How to Drink on the Reykjavik Rúntur

Reykjavík Restaurants + Bars Insider Guides
by Katie Hammel Jun 19, 2009
It’s Friday night in Reykjavik, and if the stories you’ve heard are true, things are about to get crazy.

DESPITE ICELAND’S INFAMOUS financial collapse, things aren’t as cheap as they’ve been rumored to be. A bottle of wine can be prohibitively expensive in a restaurant and a beer will run at least $6 for a pint.

Yet the residents of Reykjavik are still out en masse, partying until the sun comes up, and you plan to join them.

But first, a little lesson on how to make the most of the rúntur without winding up bankrupt yourself.

What is Rúntur?

In the small towns (though towns might be an overstatement – most are just a sparse collection of houses) that dot Iceland’s countryside, the rúntur was devised as weekend entertainment by youth bored during the winter months of near-endless night.

The word rúntur translates to “round tour” and that’s just what it is. Teenagers cram into their cars and make laps along the local roads, stopping occasionally at a car park to socialize.

In Reykjavik, rúntur is also the name given to the weekend pub crawl, when partiers make their way around town to multiple bars and clubs. Ask any Icelander and they’ll be the first to admit – they drink a lot.

In summer they drink to celebrate the long sunny days and in winter they drink to make it through the cold, dark ones.

Straight-laced and sober during the week, Icelanders let loose on weekends. It seems that alcohol is so expensive, they figure if they are going to pay a fortune to drink, they might as well really go at it.


Hopefully, the first stop you (along with everyone else) made in Iceland was at the Keflavik Airport Duty-Free shop. The duty-free sells wine and liquor at up to 60% less than what it costs at the city shops.

A liter of strong, smooth Reyka vodka that runs about 2100 kronur at the Duty-Free might sell for 6600 kronur in the city. If you didn’t think to stock up, you’ll need to make an afternoon stop at the Vinbudin liquor store to prepare for the evening’s festivities.

Start with dinner at home or in a restaurant, but not too early. You’ll need stamina to party until dawn so rest up and don’t begin your evening until around 9pm.


The Reykjavik rúntur is a dressy affair so look the part. For men, jeans are okay so long as they are fashionable, though slacks and a sport coat are also popular. Women’s fashions run the gamut from sexy jeans and slinky tops to trendy dresses, and it matters little what the weather calls for. It’s not unusual to see bare legs and peep-toe shoes in the dead of winter.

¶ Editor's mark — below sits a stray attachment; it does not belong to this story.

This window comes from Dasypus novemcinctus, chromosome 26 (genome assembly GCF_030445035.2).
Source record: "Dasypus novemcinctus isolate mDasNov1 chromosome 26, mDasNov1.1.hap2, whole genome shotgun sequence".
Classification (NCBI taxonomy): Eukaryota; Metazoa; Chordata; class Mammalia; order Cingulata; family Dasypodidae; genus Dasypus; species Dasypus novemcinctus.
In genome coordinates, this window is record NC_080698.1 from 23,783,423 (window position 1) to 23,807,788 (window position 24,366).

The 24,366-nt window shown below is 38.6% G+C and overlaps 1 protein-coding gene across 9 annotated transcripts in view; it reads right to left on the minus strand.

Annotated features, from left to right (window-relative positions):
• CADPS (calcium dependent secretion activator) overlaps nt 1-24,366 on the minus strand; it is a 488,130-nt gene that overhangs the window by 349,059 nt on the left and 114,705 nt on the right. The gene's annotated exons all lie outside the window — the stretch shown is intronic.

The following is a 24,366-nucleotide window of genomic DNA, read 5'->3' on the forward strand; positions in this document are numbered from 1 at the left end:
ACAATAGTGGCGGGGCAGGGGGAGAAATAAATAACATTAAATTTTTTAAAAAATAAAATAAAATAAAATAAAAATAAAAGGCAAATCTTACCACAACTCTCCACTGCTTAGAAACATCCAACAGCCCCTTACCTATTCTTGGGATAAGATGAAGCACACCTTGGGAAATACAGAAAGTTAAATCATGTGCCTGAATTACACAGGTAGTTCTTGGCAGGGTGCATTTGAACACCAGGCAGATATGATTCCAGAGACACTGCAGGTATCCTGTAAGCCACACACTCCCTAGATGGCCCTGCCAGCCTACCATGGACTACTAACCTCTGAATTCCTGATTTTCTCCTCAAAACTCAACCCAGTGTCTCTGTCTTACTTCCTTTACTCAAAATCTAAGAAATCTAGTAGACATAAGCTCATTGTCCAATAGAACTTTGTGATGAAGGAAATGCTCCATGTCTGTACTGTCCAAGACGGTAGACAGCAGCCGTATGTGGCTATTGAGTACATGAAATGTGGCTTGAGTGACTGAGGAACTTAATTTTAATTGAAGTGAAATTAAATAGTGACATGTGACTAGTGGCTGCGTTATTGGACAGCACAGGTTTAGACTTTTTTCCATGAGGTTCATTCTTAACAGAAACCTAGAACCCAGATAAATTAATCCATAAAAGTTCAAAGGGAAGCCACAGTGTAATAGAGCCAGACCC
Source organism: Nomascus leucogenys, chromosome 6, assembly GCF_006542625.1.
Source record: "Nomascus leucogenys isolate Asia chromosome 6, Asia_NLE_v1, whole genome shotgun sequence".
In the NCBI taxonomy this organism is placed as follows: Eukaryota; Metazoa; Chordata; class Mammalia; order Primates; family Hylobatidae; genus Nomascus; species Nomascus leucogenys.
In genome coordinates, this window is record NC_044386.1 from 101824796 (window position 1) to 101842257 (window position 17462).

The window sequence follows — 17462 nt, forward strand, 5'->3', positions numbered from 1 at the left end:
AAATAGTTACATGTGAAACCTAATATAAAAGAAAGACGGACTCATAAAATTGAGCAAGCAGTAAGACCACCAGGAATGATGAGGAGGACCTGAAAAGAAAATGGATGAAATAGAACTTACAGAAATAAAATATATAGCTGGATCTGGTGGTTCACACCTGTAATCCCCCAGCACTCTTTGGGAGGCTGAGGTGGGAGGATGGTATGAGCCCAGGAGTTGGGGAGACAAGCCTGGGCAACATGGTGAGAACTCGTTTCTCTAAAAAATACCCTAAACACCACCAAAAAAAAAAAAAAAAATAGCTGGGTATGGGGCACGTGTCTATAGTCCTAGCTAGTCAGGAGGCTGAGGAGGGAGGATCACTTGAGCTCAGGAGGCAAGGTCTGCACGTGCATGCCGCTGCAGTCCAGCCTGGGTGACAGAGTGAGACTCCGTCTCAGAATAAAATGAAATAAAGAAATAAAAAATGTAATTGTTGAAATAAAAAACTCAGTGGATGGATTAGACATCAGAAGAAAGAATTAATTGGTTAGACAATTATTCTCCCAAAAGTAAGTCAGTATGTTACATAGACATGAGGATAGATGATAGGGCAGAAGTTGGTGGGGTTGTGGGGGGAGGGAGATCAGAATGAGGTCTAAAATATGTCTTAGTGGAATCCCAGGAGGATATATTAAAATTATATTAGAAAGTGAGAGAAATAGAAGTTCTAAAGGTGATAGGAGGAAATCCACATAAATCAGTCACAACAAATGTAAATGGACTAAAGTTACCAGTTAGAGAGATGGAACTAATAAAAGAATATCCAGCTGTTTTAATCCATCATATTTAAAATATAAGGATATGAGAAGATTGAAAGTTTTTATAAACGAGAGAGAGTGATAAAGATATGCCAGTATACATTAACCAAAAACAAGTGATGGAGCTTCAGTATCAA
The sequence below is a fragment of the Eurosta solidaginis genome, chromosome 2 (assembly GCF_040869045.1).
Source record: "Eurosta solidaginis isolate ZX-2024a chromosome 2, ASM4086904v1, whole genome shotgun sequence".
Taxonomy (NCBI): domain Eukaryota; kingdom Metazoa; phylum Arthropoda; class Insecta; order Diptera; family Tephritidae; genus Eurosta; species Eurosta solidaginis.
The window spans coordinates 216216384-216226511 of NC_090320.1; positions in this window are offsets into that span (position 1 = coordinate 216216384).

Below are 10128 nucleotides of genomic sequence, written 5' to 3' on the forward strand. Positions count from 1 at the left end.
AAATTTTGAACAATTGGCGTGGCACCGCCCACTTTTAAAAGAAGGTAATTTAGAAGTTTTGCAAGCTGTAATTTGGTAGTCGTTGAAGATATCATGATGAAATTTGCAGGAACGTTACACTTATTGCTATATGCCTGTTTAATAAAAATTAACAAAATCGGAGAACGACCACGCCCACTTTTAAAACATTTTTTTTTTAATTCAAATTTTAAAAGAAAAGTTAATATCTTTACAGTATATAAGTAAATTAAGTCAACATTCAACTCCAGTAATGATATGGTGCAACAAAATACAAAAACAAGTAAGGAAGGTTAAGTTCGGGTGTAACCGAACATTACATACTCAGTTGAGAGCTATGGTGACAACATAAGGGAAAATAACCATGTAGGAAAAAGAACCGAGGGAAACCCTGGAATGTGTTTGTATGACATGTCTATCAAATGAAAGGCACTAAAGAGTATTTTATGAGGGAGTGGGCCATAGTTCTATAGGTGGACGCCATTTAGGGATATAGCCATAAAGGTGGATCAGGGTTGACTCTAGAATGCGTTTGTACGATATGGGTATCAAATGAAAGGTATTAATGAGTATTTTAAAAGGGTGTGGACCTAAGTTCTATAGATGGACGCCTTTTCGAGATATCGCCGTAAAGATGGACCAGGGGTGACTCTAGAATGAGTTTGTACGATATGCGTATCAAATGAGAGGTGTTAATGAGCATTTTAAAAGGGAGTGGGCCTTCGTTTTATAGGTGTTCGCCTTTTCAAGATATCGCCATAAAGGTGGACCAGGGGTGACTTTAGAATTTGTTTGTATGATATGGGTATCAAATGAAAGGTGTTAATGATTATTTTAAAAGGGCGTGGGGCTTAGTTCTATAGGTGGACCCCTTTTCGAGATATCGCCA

After dinner, head back to your hotel (or better yet, a new friend’s apartment) and start drinking. If you want to be on par with everyone else, you’ll need to have several drinks under your belt before you even think about walking out the door.

Where to go

The main rúntur activity takes place on and around Laugavegur Street.

You may be surprised to find the quiet cafés and restaurants you were in just hours earlier have now been transformed into raucous clubs and bars. For live music, head to Nasa, which hosts everything from performances by local jazz musicians to sets by famous DJs.

Feel like hitting the dance floor? Check out Sólon or B5 – both bistros by day, dance parties by night. Kaffibarinn, owned by Damon Albarn of the band Blur, is a more low-key alternative and good place to relax before heading to the more lively clubs.

What to drink

Beer was banned in Iceland until 1989, but now several local breweries produce it, and quite well actually. The most popular brands are Viking, Kaldi, Thule, and Egils. At $6-8 a pint, beer will be the cheapest option and if you’ve followed the rúntur protocol and pre-lubed a bit at home, it should be all you need. Most clubs also offer inventive cocktails and all your favorite standbys, but these libations will cost you much more.

Once you’re in the clubs, there’s no pressure to spend. It’s not unusual to nurse one or two beers all night and buying a round for friends is virtually unheard of. The more frugal partiers are also known to sneak a few nips from a pocket flask as they travel between bars.

Late night eats

As 5am approaches the clubs begin to empty and the streets fill with the well-dressed and well-tipsy. Wander down near the harbor to Bæjarins Beztu Pylsur, the most popular hot dog stand in town. Icelanders take their hot dogs seriously, making them with lamb and covering them with remoulade, ketchup, mustard, and raw and fried onions.

Wait in the long but fast-moving line and then take your bounty back to the city’s main square to join the gathered crowd. The scene is much like last call in any bar around the world: separated friends are reunited and trade stories of the night’s escapades, singles mingle and find their last-minute hookups and everyone else begins to stumble home.

In summer, the sun will be shining brightly overheard while in winter, it will be dark for several hours – just long enough to let you rest and recover for the next round.

Tomorrow, after all, is Saturday.

All photos courtesy of the author.

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